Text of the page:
According to Schumpeter, the process of technological change in a free market consists of three parts: invention (conceiving a new idea or process), innovation (arranging the economic requirements for implementing an invention), and diffusion (whereby people observing the new discovery adopt or imitate it). These stages can be observed in the history of several famous innovations. The Xerox photocopier was invented by Chester Carlson,5 a patent attorney frustrated by the difficulty of copying legal documents.6 After several years of tedious work, Carlson and a physicist friend successfully photocopied a phrase on October 22, 1938. But industry and government were not interested in further development of the invention. In 1944, the nonprofit Battelle Corporation,7 dedicated to helping inventors, finally showed interest. It and the Haloid Company (later called Xerox) invested in further development. Haloid announced the successful development of a photocopier on October 22, 1948, but the first commercially available copier was not sold until 1950. After another $16 million was invested in developing the photocopier concept, the Xerox 915 became the first simple push-button plain-paper copier. An immense success, it earned Carlson more than $150 million.8 In the following years, competing firms began selling copiers, and other inventions, such as the fax machine, adapted the technology.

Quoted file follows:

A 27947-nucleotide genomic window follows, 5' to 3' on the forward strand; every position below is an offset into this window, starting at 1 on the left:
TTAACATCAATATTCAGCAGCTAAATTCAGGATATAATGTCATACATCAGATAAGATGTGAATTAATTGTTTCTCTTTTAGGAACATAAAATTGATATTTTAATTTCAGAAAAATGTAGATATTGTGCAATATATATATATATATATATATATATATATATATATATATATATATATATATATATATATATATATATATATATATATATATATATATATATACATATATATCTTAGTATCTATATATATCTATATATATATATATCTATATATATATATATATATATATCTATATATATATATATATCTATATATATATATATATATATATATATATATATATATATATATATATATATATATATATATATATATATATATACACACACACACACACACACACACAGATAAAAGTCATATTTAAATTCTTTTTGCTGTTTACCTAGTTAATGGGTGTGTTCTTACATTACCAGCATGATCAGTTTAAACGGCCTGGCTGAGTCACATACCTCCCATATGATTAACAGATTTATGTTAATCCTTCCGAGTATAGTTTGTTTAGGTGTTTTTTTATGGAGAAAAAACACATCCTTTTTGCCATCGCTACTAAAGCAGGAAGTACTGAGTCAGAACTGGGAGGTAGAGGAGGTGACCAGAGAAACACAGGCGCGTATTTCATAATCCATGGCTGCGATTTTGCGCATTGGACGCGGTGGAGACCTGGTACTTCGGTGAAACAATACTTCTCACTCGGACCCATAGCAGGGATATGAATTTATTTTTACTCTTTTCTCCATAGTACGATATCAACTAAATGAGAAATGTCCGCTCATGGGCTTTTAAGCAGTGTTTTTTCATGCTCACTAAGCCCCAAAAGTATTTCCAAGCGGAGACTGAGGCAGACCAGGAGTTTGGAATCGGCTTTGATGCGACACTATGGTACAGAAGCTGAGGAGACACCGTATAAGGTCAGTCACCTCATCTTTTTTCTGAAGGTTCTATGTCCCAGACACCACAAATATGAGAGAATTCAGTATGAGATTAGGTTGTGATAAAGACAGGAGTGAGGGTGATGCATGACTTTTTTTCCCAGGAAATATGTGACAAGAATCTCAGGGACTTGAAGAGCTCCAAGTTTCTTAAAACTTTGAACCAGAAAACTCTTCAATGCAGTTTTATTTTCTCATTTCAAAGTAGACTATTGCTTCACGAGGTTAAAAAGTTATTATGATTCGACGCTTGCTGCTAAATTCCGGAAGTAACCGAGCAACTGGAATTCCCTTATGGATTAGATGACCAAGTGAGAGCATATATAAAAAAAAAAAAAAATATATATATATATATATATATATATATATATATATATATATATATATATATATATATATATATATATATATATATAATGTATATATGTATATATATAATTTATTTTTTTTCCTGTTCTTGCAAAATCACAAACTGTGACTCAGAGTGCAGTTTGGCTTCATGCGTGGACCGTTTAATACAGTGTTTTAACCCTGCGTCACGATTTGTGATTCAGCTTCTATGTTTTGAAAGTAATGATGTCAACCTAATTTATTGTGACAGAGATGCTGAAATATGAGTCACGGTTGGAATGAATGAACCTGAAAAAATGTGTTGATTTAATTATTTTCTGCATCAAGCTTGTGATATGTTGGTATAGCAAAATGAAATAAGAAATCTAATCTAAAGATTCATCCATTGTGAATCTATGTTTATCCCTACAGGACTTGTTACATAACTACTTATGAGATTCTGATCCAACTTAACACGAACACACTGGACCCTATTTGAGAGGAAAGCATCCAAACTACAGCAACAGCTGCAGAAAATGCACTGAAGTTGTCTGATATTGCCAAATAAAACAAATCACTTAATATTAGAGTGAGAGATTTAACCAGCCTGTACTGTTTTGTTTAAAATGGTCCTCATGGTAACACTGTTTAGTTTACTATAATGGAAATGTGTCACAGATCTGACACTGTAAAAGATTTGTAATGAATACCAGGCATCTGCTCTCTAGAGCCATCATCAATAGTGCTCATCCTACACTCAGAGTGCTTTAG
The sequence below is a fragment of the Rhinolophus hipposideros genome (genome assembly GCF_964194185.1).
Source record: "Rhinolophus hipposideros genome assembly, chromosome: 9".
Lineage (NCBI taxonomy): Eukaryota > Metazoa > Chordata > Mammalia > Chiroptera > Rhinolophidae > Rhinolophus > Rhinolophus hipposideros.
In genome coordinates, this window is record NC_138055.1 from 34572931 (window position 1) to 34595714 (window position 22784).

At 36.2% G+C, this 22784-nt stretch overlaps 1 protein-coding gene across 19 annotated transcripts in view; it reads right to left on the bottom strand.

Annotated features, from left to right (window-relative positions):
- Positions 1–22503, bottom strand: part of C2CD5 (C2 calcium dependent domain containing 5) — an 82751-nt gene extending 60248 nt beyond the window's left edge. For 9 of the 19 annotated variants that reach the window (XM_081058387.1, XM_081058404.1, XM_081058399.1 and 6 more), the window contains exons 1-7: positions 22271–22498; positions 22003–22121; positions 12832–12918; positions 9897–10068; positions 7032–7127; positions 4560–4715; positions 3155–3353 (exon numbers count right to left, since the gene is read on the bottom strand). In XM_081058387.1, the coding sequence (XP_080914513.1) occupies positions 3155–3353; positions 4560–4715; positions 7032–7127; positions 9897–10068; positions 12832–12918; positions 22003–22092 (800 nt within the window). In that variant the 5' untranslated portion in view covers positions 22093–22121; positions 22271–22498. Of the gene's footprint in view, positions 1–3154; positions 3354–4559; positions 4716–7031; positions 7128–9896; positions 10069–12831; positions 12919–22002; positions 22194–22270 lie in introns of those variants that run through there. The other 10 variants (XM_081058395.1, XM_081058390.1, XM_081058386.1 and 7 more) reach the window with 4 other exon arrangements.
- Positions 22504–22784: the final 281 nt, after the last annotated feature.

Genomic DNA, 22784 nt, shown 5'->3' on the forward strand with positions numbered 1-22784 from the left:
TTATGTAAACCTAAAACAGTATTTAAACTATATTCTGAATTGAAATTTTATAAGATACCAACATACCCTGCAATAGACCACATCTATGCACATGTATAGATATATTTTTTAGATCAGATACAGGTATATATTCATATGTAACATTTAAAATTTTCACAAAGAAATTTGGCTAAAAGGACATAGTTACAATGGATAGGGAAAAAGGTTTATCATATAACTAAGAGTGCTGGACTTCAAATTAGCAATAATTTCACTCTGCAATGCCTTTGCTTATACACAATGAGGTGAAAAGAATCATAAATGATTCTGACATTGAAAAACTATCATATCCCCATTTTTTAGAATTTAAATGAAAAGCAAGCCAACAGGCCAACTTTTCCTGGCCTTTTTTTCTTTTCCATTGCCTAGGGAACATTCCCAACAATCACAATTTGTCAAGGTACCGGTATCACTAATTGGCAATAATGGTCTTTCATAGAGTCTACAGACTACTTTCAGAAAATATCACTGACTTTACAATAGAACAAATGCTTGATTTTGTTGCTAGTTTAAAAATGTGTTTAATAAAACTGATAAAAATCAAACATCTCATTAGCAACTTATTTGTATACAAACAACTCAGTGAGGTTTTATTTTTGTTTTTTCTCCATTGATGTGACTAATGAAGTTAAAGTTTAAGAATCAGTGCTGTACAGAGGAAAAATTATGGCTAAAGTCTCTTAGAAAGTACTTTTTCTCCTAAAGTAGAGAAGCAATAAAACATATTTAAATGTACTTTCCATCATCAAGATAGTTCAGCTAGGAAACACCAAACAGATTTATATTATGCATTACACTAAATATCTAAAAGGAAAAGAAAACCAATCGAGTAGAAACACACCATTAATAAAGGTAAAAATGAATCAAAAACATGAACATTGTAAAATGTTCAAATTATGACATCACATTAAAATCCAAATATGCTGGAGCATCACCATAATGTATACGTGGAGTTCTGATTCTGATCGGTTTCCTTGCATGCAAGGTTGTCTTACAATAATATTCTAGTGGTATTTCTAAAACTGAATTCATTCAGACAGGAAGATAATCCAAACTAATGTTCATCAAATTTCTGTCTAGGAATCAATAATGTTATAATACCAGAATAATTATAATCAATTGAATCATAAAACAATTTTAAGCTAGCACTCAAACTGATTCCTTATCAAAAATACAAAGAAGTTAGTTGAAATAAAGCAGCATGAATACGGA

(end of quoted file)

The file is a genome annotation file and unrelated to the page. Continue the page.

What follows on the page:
Schumpeter limited his analysis of innovation to its economic aspects, but Friedrich Hayek pointed out that the same process takes place at the level of social mores and political philosophy. Hayek and his contemporary Karl Popper developed the political theory of the “open society,” stressing the importance of innovation for the discovery and testing of social values.9 In Hayek’s words, “the existence of individuals and groups simultaneously observing partially different rules provides the opportunity for the selection of the more effective ones.”10 This process, however, creates discomfort as well.

Reasons for Opposing Innovation

The discomfort that innovation generates has led many people to condemn it outright or to try to regulate it. Reasons for opposing innovation range from the practical concern that unforeseen consequences of untried innovations might cause disaster—as when a new drug causes unpredicted side effects—to immediate self-interest of those who benefit from the status quo—as when film studios sought to stifle the development of the home video recorder, which, they thought, threatened their profits.11 Likewise, dictatorships bar demonstrations and elections to prevent the dictator from losing authority. More theoretical concerns that, by altering the state of affairs, moral and social rules will also be upset can lead to regulation of innovation. Leon Kass, for example, argues that innovations in medical science will destroy important social and moral values such as respect for nature.12 In The Republic, Plato declared that in the ideal commonwealth, governing authorities would “be watchful against innovations in music and gymnastics counter to the established order, and to the best of their power guard against them . . . [f]or the modes of music are never disturbed without unsettling the most political and social conventions.”13 Opponents of innovation are frequently motivated by a desire to preserve a stable social order, often on the grounds that permanency is the essential goal of political society.